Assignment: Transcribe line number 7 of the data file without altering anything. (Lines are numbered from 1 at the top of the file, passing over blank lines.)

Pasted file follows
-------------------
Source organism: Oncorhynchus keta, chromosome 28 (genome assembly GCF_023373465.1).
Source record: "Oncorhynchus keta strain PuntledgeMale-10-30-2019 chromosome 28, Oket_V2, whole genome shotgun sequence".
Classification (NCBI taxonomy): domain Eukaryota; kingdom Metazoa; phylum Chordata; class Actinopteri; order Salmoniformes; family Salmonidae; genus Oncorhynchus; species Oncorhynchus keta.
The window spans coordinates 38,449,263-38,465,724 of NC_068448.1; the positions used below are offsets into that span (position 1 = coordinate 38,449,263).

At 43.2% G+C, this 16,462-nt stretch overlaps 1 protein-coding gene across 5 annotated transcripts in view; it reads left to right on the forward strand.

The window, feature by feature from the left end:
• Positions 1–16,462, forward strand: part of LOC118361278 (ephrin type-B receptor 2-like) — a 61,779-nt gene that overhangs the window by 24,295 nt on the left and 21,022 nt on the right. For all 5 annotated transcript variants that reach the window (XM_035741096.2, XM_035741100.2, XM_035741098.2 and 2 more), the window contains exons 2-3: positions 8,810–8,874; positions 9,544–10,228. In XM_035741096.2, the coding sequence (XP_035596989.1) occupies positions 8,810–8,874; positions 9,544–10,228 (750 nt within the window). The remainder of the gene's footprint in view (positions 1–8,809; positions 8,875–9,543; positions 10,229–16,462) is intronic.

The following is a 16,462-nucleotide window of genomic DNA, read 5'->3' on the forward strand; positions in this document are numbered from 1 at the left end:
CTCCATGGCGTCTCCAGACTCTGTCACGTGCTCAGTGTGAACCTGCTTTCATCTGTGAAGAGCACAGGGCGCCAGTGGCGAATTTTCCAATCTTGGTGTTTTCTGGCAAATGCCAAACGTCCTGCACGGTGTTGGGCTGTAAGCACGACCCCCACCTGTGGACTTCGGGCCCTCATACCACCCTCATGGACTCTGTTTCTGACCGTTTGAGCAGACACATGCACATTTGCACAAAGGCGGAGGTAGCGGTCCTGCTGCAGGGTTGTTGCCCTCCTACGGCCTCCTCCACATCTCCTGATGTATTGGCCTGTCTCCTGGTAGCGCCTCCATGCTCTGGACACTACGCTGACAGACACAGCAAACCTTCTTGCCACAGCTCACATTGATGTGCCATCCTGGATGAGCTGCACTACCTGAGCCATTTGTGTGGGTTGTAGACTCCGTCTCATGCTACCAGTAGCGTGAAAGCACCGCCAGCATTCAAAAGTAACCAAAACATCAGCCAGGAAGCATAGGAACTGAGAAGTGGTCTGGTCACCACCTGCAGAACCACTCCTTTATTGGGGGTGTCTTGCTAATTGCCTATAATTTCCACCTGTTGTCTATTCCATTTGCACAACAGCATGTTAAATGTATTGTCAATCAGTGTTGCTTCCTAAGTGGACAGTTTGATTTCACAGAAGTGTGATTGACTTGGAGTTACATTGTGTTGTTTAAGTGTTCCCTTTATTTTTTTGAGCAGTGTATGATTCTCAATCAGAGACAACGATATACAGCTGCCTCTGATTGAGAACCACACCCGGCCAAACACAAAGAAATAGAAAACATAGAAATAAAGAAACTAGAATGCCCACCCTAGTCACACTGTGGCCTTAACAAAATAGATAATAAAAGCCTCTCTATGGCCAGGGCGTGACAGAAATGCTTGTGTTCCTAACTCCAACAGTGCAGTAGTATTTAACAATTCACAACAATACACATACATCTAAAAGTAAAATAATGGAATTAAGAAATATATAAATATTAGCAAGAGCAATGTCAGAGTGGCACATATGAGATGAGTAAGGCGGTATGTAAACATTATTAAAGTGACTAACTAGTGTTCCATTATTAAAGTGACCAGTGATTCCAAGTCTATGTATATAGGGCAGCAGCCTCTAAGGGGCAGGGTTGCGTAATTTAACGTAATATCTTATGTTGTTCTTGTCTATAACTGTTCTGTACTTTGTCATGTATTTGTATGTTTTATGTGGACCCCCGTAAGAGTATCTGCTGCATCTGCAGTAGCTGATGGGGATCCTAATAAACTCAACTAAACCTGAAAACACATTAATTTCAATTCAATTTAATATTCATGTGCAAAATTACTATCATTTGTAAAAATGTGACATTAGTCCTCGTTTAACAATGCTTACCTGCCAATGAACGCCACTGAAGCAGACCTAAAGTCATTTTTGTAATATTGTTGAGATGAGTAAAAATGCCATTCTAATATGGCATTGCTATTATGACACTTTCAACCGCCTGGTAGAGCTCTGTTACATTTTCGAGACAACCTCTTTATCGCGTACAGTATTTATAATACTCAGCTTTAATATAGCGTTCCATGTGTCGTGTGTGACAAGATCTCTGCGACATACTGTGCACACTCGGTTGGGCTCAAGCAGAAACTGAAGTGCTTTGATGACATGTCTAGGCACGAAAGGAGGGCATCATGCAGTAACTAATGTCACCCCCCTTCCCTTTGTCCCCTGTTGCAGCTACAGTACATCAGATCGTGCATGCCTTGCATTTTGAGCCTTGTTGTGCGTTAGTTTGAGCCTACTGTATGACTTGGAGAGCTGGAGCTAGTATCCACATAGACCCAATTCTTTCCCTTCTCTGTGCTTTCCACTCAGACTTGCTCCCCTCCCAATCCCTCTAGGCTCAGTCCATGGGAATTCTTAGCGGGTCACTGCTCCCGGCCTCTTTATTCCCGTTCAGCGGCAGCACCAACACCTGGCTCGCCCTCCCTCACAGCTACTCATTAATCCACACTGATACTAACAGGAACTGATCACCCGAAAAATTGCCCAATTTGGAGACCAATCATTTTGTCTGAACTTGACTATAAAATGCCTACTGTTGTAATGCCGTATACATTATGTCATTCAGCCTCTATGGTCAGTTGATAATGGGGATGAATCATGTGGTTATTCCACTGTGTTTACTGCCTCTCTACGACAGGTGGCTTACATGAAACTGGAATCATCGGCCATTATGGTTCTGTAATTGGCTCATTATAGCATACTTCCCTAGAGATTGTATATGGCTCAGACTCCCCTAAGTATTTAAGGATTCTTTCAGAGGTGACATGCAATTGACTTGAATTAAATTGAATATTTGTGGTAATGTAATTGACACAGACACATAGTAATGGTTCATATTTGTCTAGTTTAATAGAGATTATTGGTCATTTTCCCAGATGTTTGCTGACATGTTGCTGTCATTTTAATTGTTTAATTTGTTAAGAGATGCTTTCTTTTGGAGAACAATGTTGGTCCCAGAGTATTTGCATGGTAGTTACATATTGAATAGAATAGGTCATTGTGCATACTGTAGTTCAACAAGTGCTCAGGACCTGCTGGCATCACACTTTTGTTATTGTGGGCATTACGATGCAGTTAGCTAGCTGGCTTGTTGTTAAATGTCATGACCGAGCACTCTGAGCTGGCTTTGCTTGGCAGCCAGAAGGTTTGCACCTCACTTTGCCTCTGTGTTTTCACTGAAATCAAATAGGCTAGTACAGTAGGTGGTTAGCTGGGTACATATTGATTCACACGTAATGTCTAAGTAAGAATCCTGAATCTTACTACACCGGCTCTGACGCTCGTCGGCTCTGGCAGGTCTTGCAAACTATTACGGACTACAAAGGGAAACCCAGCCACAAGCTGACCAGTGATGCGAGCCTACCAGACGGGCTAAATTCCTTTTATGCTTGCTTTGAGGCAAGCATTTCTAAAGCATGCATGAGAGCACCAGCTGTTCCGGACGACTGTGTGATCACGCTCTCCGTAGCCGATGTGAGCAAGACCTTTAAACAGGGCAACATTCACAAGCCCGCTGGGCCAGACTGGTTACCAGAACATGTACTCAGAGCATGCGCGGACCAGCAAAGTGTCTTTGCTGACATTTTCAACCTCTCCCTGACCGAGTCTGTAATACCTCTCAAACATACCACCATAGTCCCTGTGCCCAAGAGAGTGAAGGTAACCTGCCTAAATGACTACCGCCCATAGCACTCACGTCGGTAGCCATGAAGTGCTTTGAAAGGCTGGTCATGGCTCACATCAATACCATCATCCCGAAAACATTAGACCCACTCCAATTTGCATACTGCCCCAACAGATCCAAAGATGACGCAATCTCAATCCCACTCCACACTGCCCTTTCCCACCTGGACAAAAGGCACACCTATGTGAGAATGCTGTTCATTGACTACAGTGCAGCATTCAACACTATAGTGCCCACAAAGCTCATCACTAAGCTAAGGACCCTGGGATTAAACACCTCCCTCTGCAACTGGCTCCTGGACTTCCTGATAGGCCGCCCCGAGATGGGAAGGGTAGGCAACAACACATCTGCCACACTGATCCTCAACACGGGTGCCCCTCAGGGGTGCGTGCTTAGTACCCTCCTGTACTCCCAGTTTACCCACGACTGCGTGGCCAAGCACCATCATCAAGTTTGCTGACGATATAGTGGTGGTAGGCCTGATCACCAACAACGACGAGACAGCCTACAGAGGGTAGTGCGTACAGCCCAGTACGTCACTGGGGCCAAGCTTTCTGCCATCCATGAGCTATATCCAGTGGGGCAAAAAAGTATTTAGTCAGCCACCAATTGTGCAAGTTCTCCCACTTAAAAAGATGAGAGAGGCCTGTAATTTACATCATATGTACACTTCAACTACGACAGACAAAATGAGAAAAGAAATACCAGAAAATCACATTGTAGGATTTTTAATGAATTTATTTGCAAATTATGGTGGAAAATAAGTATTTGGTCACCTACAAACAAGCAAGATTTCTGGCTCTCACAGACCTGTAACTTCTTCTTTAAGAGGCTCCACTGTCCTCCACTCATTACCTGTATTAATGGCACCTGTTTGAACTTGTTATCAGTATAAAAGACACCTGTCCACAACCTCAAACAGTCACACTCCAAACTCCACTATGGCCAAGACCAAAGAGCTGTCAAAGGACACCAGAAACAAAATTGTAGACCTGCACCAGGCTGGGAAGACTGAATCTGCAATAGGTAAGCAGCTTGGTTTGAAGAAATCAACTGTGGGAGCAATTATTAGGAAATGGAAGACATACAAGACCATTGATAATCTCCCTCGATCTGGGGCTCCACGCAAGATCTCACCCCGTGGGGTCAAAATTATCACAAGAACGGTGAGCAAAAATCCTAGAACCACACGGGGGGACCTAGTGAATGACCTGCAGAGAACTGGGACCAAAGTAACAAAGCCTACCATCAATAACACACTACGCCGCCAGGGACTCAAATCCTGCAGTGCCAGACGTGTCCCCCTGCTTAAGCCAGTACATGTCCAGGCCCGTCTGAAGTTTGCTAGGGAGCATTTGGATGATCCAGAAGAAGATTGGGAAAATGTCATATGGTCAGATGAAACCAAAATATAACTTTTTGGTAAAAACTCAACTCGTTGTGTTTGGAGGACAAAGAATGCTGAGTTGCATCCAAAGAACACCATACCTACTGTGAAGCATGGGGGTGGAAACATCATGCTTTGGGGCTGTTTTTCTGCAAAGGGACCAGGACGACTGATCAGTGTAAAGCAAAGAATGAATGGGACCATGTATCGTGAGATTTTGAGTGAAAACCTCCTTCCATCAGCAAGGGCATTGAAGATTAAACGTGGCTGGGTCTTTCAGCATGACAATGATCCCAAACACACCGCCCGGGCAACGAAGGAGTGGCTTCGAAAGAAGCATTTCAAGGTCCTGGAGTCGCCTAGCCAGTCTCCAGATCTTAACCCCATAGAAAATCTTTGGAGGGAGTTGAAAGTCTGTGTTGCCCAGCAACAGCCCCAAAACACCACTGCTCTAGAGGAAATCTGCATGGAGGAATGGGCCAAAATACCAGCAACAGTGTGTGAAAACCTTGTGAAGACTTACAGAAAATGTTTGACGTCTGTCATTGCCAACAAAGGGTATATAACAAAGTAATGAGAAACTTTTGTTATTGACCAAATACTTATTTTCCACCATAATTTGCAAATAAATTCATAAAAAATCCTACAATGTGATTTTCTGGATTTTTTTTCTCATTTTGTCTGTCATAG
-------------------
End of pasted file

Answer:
• Positions 1–16,462, forward strand: part of LOC118361278 (ephrin type-B receptor 2-like) — a 61,779-nt gene that overhangs the window by 24,295 nt on the left and 21,022 nt on the right. For all 5 annotated transcript variants that reach the window (XM_035741096.2, XM_035741100.2, XM_035741098.2 and 2 more), the window contains exons 2-3: positions 8,810–8,874; positions 9,544–10,228. In XM_035741096.2, the coding sequence (XP_035596989.1) occupies positions 8,810–8,874; positions 9,544–10,228 (750 nt within the window). The remainder of the gene's footprint in view (positions 1–8,809; positions 8,875–9,543; positions 10,229–16,462) is intronic.